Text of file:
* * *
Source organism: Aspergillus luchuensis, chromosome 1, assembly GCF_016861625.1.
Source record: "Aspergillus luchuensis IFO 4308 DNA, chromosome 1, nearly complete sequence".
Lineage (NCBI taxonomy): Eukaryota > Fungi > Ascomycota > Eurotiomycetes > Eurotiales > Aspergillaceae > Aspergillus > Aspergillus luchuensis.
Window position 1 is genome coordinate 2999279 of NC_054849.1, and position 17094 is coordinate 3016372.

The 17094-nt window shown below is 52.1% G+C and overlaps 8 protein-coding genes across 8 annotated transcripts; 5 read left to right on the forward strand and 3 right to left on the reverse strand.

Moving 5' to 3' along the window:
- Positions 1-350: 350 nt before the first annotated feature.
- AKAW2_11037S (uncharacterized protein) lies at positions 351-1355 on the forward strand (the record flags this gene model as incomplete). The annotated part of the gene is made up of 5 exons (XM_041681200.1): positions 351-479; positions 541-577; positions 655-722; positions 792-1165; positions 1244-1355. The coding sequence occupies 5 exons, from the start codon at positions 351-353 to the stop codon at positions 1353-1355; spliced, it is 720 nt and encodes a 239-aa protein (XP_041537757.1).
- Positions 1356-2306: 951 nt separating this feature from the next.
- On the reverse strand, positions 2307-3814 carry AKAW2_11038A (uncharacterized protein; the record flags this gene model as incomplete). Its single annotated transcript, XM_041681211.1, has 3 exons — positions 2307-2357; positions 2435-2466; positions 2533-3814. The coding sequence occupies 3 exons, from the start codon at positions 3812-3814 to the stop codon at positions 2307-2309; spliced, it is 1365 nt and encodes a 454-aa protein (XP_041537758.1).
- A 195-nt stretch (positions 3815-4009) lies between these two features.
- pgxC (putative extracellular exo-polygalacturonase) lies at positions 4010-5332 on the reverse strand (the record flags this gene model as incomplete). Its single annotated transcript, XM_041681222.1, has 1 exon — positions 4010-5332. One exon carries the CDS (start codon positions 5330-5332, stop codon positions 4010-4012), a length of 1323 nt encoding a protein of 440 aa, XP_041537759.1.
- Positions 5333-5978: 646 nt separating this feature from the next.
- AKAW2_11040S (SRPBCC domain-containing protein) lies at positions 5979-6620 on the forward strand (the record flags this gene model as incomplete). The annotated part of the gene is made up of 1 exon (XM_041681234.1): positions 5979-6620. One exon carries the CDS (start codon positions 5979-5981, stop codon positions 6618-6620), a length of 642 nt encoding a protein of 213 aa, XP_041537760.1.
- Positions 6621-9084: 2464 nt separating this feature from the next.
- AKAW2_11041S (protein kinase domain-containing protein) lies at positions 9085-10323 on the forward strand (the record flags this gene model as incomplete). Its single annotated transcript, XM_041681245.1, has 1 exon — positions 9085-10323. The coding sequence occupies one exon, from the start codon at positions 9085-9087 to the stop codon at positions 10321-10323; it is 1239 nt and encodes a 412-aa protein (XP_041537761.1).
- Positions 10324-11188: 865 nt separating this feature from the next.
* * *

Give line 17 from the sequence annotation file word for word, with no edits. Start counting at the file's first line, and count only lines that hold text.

- Positions 10324-11188: 865 nt separating this feature from the next.